So "R & B" – Ruminating and Bathing – can modulate your rhythm, is definitely good for the blues and enables getting in touch with your genuine relaxation/tension baseline levels. Hydrotherapy, if you will, provides nurturance and stimulation and, as with reading, creates a space for further physical and psychic self-exploration. And once rejuvenation is underway, another sensory medium for rehabilitation and recovery awaits.

c. Writing. Personally, the genesis of soulful, creative writing invariable begins with exhaustion and then allowing my psyche to lie fallow while seeding some perplexing data and brooding upon the heart-and-mind field. This underground and emotionally charged seed is gnawed and plowed, gardened and pondered. Memories are awakened. Recovered or recreated memories are a wellspring for helping ideational seeds percolate upward. These historical psychic constructions potentially provide sustenance for concepts and imaginings trying to survive self-doubt or analytic scrutiny. As has been frequently noted, art is often a fiction that allows us to better grasp essential truth. An immediate example... while playing in my writer’s sketch book, I suddenly recall the stages of the creative process studied years ago as a doctoral student. This recollection then catalyzed the parallels between the aforementioned stages and planting and germinating an amorphous, tender conceptual seed into a creative seedling.

With fits and starts, ebbs and flows, excitements and frustrations, and continually reworking both ground and context overt tentative ideas and subterranean psychic stirrings incubate. Then with persistence, patience and luck these embryonic musings and percolating seedlings finally break the planes of unconsciousness, fleeting imagery and intangible abstraction. Memory, dream content and newly discovered conceptual connections fructify the inner and outer mindscape. Now the focused and free associative writing path further prunes and sculpts and diversifies our creative offshoots.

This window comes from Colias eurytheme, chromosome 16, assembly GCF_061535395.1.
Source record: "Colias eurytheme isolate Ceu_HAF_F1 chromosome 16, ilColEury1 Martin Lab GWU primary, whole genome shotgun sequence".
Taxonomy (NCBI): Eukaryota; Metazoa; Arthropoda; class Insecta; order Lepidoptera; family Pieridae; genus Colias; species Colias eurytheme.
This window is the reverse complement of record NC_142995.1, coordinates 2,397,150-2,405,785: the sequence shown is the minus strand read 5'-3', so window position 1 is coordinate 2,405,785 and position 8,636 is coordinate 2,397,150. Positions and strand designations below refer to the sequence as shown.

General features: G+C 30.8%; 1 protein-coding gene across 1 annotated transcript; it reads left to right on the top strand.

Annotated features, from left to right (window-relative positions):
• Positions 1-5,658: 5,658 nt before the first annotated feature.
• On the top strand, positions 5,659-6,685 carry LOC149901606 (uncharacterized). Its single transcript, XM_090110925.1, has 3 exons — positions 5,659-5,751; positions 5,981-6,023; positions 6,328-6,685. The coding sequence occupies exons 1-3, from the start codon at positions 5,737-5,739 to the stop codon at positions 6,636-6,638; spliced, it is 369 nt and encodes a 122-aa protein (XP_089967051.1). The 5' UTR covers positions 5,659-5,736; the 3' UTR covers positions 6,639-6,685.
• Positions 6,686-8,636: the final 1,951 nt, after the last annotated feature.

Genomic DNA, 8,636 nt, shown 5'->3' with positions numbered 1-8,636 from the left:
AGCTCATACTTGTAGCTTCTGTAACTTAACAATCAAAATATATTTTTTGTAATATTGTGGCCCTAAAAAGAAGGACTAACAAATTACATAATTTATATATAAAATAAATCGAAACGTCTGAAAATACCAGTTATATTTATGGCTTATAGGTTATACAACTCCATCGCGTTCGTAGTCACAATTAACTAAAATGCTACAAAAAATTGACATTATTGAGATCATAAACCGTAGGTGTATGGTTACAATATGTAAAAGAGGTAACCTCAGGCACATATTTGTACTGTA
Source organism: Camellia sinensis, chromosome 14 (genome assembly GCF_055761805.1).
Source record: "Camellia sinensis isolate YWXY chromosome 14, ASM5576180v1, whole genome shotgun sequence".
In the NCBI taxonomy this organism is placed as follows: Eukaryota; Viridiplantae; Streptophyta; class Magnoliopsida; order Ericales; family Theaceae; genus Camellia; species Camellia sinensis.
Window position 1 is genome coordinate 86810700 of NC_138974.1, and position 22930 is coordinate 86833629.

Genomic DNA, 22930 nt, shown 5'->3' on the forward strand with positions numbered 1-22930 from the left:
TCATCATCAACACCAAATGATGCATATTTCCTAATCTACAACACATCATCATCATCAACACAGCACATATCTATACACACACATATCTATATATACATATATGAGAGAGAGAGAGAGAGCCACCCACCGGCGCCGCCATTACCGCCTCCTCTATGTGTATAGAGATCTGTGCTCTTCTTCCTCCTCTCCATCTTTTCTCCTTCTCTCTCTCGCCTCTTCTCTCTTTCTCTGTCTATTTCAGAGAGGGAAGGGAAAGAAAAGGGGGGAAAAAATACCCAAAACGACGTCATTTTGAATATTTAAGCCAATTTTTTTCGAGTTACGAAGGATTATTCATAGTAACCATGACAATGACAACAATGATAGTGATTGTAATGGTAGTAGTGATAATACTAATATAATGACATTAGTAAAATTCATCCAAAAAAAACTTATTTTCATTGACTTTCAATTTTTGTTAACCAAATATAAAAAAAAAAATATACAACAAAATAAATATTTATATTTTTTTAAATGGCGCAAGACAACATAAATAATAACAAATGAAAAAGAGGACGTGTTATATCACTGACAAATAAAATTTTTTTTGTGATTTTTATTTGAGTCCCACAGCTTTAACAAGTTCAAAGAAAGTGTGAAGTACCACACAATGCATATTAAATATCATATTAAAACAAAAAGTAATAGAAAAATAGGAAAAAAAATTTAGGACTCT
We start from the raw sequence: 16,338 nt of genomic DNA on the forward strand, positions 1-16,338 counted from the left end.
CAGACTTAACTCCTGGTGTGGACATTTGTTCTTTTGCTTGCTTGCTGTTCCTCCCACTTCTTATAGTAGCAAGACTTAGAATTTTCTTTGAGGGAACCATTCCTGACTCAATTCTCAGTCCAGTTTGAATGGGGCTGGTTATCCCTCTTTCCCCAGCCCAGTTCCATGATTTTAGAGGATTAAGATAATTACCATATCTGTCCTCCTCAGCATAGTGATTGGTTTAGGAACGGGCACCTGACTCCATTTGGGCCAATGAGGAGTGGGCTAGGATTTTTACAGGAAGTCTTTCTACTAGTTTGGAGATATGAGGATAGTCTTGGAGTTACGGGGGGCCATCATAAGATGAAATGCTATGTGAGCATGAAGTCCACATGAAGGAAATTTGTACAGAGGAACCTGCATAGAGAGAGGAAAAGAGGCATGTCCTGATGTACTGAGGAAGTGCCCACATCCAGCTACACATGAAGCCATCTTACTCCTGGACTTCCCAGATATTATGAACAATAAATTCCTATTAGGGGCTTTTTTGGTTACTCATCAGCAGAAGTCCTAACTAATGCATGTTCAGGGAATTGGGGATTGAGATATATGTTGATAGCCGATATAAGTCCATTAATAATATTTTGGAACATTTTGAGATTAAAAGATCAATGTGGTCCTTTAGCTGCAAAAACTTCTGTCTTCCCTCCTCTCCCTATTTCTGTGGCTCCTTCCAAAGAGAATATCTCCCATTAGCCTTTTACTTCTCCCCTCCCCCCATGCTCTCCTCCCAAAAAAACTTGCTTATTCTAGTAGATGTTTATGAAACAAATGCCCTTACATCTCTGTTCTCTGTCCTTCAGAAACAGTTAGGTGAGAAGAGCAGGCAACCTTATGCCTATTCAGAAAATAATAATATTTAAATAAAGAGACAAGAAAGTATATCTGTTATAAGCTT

A heart and mind that can brave and withstand the exhaustive-creative storm, eventually returning with new connections and perspective not only exercises and integrates the logical and the analogical, the left and right brains. Grappling with chaos, then infusing vague and vulnerable ideas with poetic sounds, rhythms and images transforms helplessness, withdrawal and retreat into an "R & R" haven for cultivating "bi-hemispheric peace of mind." Perhaps most vital, the imaginative and integrative writer has evolved a parallel process for recovering vital energy and rejuvenation. Despite its turbulence, the generative process is eventually healing for the mindscape.

d. Reframing. Quiet detachment and meditation especially in conjunction with the ebb and flow of free associative and focused, emotional and analytical journaling and soulful writing, fosters reexaminaion of one’s brain strain and existential conundrum -- past, present and future. This exhaustion to rejuvenation dynamic may be likened to a grief process that opens Camus' "corners of the possible." For example, my back injury, which unexpectedly surfaced early during a recent vacation, was productively reevaluated or reframed as, "an opportunity for discovering the soul of relaxation." (See my August 2000 essay, "Back to Reality and Relaxation: ‘R & R’ for Healing Body and Brain Strain.")